Several specialists believe that the night of May 23 to 24 will probably be the scene of an exceptional shower of shooting stars. The debris swarmed several decades ago by comet 209P/Linear could indeed be damaged in our atmosphere. The less optimistic nevertheless predict an intense rain, punctuated by the fall of 100 to 400 meteors per hour. A show not to be missed.

The traditional shower of shooting stars which sprinkles sparks on the balmy evenings around August 12 and 13, the work of the Perseids, is far from being the only meteor event of the year not to be missed: the swarms are numerous to enliven our nights every month, like the recent Lyrids from the end of April or myriads of Leonids (November) and Geminids (december). Of course, it happens that their activity is lower than expected, delayed by a few hours, or even favorable to observers located in another region of the world. The opposite can also happen, to the delight of those who have prepared to admire them.

Let us recall that in each case, it is a question at the origin of comets who have shed part of their gasdust and small grains during their periodic approach to the Sun. Also the flight and the abandonment of debris are unequal and related to currents of variable density. When it happens that the Earth crosses these swarms, their fall in the atmosphere then provokes accesses of fever meteoritics that we love so much to capture. Soon, probably on the night of May 23 to 24, perhaps we will experience an exceptional storm of shooting stars. Why such a phenomenon, and what to expect.

The first to mention the possibility of a meteorite storm on this date were international specialists in the matter. From 2012, Esko Lyytinen, Peter Jenniskens (Nasa) and Jeremy Vaubaillon (Institute of Celestial Mechanics) have indeed realized, after calculations, that the debris currents emitted by the small comet 209P/Linear between 1803 and 1924 should partly penetrate our atmosphere during the night of May 23 to 24. These dusts will be so tiny that only the largest grains would be visible. Also, if they are in large numbers as the researchers predict, then we could witness a real meteorite storm like we haven’t seen in a long time…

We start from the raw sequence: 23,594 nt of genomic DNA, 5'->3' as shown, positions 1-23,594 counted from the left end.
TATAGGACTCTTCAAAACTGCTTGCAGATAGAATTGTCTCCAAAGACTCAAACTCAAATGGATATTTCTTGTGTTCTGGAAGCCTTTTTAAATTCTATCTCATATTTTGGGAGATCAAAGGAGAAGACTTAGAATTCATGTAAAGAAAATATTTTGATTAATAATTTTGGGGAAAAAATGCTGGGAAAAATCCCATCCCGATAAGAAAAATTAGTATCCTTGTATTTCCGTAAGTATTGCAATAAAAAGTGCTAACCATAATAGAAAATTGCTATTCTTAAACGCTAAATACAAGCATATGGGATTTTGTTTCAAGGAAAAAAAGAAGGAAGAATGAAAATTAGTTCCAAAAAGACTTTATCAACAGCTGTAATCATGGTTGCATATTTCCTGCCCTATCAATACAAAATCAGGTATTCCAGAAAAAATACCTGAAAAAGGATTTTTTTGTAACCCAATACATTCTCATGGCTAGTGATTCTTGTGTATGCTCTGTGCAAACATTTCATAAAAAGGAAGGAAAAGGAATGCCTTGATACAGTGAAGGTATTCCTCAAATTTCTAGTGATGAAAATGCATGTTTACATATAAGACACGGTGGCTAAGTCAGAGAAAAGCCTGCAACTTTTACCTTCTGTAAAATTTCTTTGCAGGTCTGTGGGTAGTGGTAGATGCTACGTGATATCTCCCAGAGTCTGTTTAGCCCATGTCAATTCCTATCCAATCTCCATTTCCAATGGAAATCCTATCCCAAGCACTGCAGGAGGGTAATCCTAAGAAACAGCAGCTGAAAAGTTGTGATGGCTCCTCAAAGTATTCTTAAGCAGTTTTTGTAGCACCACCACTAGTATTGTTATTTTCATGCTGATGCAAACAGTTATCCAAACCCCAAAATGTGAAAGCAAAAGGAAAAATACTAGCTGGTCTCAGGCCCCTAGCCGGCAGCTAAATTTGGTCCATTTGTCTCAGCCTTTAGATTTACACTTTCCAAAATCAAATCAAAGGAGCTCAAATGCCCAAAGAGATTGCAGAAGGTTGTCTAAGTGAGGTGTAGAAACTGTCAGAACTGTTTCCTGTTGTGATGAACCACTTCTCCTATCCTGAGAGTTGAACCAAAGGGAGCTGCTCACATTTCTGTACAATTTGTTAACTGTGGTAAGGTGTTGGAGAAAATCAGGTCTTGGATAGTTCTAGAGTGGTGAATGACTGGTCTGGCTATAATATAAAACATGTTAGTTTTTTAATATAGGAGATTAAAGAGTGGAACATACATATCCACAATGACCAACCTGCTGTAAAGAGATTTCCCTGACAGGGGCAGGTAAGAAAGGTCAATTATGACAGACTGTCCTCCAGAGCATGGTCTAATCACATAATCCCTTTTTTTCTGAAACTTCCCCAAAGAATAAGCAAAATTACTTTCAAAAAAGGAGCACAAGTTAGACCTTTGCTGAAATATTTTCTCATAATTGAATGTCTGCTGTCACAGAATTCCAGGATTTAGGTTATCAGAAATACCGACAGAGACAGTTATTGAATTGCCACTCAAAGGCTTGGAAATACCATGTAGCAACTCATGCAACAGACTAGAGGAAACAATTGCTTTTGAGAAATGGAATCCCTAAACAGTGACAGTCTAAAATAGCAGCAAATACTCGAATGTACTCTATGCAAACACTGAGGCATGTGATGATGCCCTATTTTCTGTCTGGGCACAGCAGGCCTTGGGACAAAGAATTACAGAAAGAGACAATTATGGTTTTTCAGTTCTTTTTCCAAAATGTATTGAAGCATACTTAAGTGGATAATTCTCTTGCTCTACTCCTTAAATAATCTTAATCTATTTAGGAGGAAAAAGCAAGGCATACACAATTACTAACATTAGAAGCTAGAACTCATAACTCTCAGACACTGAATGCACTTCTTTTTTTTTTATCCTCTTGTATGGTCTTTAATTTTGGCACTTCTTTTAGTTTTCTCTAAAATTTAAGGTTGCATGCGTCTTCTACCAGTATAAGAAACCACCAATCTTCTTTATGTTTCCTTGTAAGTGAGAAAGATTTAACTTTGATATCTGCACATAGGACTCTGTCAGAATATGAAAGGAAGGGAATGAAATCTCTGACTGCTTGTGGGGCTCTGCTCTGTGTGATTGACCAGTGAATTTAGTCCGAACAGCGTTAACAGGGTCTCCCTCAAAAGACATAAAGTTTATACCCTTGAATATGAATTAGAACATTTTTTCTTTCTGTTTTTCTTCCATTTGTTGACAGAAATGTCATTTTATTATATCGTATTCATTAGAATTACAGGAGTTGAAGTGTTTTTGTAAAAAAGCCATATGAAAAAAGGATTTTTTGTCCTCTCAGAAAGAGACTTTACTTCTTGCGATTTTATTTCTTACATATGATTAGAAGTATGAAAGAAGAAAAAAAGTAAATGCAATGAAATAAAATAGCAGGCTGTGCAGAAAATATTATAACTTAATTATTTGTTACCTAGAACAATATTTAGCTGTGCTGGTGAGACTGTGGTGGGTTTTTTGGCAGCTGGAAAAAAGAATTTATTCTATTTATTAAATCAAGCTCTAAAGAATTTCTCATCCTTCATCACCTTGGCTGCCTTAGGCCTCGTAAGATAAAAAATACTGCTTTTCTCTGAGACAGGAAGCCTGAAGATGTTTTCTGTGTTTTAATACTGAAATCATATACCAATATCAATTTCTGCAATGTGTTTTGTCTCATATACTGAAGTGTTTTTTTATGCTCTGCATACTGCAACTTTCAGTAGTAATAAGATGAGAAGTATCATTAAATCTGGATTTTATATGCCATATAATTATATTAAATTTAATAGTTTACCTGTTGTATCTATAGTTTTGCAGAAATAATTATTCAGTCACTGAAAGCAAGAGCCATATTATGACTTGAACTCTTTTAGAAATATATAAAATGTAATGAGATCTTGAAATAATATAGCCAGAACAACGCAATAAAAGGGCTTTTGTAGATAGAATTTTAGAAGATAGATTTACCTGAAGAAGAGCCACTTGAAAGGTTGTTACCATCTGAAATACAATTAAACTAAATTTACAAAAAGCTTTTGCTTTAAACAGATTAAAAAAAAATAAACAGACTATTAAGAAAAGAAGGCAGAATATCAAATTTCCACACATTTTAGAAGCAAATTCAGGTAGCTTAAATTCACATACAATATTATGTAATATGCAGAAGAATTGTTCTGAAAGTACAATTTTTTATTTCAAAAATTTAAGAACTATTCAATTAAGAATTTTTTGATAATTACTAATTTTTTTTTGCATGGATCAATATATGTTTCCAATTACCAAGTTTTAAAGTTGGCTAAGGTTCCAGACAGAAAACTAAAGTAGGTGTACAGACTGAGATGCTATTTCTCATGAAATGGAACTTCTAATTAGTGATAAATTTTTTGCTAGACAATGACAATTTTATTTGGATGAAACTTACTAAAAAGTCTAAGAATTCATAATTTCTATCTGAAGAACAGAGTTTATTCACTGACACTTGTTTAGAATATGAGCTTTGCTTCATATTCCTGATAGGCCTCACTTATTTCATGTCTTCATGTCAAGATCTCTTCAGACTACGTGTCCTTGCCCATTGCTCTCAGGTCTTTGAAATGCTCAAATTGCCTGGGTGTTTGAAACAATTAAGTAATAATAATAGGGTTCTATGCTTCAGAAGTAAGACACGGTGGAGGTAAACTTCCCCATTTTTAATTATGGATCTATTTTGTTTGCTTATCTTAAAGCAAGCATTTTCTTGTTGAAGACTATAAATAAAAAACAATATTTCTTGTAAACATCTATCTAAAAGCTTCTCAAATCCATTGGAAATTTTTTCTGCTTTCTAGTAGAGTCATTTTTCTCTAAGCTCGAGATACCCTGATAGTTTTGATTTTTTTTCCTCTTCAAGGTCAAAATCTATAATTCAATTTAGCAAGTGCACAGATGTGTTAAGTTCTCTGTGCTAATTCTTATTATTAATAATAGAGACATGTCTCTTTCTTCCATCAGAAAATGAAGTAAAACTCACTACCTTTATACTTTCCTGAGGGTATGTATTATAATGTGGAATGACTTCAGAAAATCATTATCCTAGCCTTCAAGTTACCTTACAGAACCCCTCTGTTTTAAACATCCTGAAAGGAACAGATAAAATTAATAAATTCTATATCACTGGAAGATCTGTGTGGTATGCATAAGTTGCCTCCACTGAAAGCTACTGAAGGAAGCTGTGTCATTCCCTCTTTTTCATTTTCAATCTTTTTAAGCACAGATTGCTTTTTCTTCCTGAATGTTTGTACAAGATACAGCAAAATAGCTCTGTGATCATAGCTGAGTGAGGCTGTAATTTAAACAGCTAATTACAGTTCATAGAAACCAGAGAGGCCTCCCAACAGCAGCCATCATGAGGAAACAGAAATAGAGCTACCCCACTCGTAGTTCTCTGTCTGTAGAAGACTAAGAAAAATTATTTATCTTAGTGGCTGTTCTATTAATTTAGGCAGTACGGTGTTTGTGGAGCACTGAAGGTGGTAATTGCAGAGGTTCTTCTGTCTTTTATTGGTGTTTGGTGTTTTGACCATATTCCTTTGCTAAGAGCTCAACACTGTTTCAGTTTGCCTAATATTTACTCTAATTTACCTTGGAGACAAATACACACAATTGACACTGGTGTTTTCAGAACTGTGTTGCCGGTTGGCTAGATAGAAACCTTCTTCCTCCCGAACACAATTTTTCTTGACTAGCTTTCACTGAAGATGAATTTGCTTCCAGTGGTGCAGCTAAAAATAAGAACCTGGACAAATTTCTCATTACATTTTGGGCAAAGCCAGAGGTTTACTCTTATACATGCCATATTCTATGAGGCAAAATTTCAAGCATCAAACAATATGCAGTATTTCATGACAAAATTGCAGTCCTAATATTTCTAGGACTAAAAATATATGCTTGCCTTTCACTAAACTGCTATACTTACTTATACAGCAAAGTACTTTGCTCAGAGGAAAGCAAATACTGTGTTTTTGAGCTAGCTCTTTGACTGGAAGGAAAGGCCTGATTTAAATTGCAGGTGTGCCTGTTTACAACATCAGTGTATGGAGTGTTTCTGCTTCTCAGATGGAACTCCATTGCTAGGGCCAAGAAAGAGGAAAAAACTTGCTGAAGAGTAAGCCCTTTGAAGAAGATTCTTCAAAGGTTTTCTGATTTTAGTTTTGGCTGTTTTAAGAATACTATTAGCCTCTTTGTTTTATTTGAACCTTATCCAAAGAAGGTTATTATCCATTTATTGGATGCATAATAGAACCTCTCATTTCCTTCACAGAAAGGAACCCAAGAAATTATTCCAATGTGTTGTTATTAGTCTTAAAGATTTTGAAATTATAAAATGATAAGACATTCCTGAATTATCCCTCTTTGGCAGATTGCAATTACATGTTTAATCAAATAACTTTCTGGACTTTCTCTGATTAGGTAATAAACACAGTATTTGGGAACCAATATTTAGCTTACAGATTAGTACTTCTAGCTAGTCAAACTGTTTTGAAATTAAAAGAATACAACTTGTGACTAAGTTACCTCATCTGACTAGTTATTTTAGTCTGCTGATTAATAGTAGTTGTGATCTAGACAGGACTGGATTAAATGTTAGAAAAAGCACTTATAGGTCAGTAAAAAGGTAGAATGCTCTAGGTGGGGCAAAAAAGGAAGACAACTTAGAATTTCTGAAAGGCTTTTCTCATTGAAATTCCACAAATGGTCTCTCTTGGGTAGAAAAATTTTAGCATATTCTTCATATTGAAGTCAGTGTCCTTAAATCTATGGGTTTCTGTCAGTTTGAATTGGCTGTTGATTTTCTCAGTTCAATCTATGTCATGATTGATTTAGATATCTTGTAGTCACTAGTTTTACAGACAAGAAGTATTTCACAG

Rain or meteor storm?

Corroborating their calculations, other experts nevertheless temper their optimism and prefer to speak of a peak of activity between 100 and 400 meteors per hour. Below 1,000 meteors per hour to speak of a storm, the calculated peak is still enormous compared to the illustrious Perseids, which usually amaze us with 100 to 150 meteors per hour, depending on the year. Anyway, all warn that the activity remains difficult to anticipate, because the veins of debris of this comet discovered only in 2004 thanks to the program Linear are still poorly understood. Small (the size of its nucleus is estimated between 0.8 and 1 km) and very difficult to observe, its orbital period is only five years. This May 6, thestar hair, adorned with its tail of gas and dust, will reach its minimum distance from the Sun, or perihelion, which is 145 million kilometers (or 0.9 AU, a distance almost equal to that which separates us from our star). On May 29, it will be only 8.2 million kilometers, or 0.0554 AU, from Earth.

If its activity is confirmed, the swarm should have for radiant the Giraffe (Camelopardalis), a small and delicate constellation near the north celestial pole, wedged between Cassiopeia and the Big bear. This circumpolar position is very beneficial to observers of thenorthern hemisphere and guarantees visibility for the whole night. Moreover, the Moon will not represent any hindrance, because the fine crescent, in conjunction with the sparkling Venuswill not get up before 4:30 a.m. In order to optimize contemplation, all that remains is to find a clear site and relatively spared by the light pollution invading our cities, to make yourself comfortable and then to wait and count. Naturally, the suspense will remain until this evening of the peak of activity of the Camélopardalides. Good watching!